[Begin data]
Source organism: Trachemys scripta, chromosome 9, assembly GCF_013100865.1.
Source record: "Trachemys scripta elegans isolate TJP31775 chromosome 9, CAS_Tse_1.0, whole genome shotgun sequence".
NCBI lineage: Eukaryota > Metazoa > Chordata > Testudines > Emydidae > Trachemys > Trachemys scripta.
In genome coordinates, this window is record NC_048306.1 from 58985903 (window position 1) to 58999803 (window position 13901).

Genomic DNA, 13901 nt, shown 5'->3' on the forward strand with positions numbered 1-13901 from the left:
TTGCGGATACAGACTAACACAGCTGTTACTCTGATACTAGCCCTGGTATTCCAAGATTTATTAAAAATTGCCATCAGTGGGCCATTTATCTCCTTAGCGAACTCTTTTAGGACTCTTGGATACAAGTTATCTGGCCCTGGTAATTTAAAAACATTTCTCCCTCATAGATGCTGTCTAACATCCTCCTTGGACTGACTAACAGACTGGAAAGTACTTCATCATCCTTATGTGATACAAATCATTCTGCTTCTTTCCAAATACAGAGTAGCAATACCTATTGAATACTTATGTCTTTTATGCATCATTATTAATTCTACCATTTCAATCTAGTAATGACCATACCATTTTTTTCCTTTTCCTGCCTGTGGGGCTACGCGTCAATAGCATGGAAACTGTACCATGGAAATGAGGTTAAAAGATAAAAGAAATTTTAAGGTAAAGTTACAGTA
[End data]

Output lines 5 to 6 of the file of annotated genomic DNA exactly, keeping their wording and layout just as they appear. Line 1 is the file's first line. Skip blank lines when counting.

Genomic DNA, 13901 nt, shown 5'->3' on the forward strand with positions numbered 1-13901 from the left:
TTGCGGATACAGACTAACACAGCTGTTACTCTGATACTAGCCCTGGTATTCCAAGATTTATTAAAAATTGCCATCAGTGGGCCATTTATCTCCTTAGCGAACTCTTTTAGGACTCTTGGATACAAGTTATCTGGCCCTGGTAATTTAAAAACATTTCTCCCTCATAGATGCTGTCTAACATCCTCCTTGGACTGACTAACAGACTGGAAAGTACTTCATCATCCTTATGTGATACAAATCATTCTGCTTCTTTCCAAATACAGAGTAGCAATACCTATTGAATACTTATGTCTTTTATGCATCATTATTAATTCTACCATTTCAATCTAGTAATGACCATACCATTTTTTTCCTTTTCCTGCCTGTGGGGCTACGCGTCAATAGCATGGAAACTGTACCATGGAAATGAGGTTAAAAGATAAAAGAAATTTTAAGGTAAAGTTACAGTA